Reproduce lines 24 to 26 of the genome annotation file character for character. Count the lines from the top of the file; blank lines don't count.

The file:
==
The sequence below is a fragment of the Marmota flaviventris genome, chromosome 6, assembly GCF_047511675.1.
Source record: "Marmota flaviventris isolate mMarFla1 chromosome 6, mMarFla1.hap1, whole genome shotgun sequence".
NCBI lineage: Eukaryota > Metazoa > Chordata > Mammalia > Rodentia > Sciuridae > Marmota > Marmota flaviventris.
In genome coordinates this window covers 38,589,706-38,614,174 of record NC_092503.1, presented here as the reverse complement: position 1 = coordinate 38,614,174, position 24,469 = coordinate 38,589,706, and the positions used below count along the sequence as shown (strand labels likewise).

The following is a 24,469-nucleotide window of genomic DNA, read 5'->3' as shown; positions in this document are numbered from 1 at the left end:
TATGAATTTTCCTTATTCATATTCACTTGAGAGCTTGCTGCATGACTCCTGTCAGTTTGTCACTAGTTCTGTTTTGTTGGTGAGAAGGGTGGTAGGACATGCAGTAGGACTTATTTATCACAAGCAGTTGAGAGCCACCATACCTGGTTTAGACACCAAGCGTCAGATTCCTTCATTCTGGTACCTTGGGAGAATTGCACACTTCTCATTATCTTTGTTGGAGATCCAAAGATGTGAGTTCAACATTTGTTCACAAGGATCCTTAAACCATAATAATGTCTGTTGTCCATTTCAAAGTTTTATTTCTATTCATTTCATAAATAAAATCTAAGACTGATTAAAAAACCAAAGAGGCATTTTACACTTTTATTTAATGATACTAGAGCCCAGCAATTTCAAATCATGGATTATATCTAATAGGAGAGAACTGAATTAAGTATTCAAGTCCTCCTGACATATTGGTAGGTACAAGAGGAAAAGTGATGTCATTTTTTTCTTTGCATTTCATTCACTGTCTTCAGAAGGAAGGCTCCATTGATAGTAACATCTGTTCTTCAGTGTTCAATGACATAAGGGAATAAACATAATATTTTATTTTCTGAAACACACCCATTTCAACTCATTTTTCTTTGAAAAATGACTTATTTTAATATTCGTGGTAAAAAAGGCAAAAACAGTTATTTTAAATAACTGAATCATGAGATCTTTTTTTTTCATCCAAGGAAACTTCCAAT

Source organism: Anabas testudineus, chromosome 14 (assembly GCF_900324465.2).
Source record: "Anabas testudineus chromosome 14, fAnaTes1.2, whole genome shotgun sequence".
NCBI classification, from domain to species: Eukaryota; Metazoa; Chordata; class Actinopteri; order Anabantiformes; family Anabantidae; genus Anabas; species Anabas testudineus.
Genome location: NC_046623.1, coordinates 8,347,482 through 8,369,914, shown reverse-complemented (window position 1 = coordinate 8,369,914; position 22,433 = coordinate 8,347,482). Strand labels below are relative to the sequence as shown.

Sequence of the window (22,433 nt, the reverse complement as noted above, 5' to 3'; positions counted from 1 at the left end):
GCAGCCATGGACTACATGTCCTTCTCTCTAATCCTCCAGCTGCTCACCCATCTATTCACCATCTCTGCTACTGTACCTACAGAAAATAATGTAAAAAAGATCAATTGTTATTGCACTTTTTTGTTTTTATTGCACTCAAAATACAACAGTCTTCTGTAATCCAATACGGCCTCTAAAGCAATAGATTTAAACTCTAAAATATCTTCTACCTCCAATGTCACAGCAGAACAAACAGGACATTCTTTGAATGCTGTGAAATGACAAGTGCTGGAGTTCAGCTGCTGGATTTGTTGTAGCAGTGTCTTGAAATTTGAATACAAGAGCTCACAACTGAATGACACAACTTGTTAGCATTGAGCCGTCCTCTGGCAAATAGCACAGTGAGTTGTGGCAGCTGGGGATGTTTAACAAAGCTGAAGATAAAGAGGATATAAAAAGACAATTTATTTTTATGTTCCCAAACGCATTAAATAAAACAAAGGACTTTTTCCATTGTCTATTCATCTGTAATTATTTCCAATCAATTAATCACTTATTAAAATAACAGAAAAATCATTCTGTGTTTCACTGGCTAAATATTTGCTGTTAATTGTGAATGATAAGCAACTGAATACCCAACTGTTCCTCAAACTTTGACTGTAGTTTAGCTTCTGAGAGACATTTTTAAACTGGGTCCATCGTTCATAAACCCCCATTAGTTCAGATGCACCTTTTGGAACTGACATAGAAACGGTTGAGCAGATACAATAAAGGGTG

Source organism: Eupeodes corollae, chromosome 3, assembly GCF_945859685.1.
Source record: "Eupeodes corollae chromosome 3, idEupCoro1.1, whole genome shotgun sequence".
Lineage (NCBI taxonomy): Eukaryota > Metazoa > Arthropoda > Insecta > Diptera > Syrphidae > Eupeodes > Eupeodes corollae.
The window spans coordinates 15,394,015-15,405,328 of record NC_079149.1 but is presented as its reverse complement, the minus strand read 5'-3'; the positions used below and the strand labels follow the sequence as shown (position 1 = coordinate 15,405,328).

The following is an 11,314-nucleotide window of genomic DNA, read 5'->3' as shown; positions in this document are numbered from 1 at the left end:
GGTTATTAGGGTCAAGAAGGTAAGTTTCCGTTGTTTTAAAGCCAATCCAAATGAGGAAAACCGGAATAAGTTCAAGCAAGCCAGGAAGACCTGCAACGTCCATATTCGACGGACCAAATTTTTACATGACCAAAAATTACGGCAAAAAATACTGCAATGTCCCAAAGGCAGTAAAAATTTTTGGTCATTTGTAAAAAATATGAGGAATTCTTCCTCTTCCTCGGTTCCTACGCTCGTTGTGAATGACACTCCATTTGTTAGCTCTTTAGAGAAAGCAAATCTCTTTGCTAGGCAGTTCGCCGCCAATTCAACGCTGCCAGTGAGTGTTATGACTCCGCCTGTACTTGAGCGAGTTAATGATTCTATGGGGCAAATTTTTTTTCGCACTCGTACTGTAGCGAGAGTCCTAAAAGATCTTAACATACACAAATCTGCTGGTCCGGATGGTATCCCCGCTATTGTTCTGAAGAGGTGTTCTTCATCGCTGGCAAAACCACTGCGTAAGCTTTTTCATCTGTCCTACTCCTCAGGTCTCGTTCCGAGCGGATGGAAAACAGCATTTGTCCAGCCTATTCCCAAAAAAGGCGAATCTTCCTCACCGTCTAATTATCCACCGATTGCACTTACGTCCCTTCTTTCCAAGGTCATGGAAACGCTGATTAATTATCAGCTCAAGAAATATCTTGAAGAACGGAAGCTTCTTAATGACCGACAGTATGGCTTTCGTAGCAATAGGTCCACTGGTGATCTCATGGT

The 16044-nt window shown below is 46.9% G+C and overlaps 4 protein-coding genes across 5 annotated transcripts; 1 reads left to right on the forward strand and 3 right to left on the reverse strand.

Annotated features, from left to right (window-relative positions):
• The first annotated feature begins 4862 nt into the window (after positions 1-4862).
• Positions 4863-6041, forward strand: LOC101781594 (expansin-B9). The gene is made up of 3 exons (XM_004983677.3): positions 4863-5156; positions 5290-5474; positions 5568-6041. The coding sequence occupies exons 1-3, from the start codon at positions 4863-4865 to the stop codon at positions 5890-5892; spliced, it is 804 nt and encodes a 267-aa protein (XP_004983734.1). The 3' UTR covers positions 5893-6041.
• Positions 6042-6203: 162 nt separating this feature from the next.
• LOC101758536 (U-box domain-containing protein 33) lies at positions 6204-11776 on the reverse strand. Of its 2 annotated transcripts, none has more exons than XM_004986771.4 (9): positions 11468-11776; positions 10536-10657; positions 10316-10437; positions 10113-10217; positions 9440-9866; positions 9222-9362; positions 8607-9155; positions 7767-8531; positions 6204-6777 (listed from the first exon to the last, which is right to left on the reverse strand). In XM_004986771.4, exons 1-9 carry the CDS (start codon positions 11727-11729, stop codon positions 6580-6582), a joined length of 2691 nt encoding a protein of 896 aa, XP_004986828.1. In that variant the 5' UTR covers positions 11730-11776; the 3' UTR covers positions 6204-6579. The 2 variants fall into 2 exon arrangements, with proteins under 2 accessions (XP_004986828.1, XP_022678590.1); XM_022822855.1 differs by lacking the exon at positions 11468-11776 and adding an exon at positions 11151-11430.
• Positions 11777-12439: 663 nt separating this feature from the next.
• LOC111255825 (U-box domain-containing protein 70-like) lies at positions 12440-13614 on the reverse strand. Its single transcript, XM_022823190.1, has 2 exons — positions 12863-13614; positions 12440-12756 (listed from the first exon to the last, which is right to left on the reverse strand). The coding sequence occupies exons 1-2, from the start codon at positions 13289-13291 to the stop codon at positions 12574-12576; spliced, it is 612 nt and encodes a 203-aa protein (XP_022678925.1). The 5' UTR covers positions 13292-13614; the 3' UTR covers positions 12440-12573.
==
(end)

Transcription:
• LOC101758536 (U-box domain-containing protein 33) lies at positions 6204-11776 on the reverse strand. Of its 2 annotated transcripts, none has more exons than XM_004986771.4 (9): positions 11468-11776; positions 10536-10657; positions 10316-10437; positions 10113-10217; positions 9440-9866; positions 9222-9362; positions 8607-9155; positions 7767-8531; positions 6204-6777 (listed from the first exon to the last, which is right to left on the reverse strand). In XM_004986771.4, exons 1-9 carry the CDS (start codon positions 11727-11729, stop codon positions 6580-6582), a joined length of 2691 nt encoding a protein of 896 aa, XP_004986828.1. In that variant the 5' UTR covers positions 11730-11776; the 3' UTR covers positions 6204-6579. The 2 variants fall into 2 exon arrangements, with proteins under 2 accessions (XP_004986828.1, XP_022678590.1); XM_022822855.1 differs by lacking the exon at positions 11468-11776 and adding an exon at positions 11151-11430.
• Positions 11777-12439: 663 nt separating this feature from the next.
• LOC111255825 (U-box domain-containing protein 70-like) lies at positions 12440-13614 on the reverse strand. Its single transcript, XM_022823190.1, has 2 exons — positions 12863-13614; positions 12440-12756 (listed from the first exon to the last, which is right to left on the reverse strand). The coding sequence occupies exons 1-2, from the start codon at positions 13289-13291 to the stop codon at positions 12574-12576; spliced, it is 612 nt and encodes a 203-aa protein (XP_022678925.1). The 5' UTR covers positions 13292-13614; the 3' UTR covers positions 12440-12573.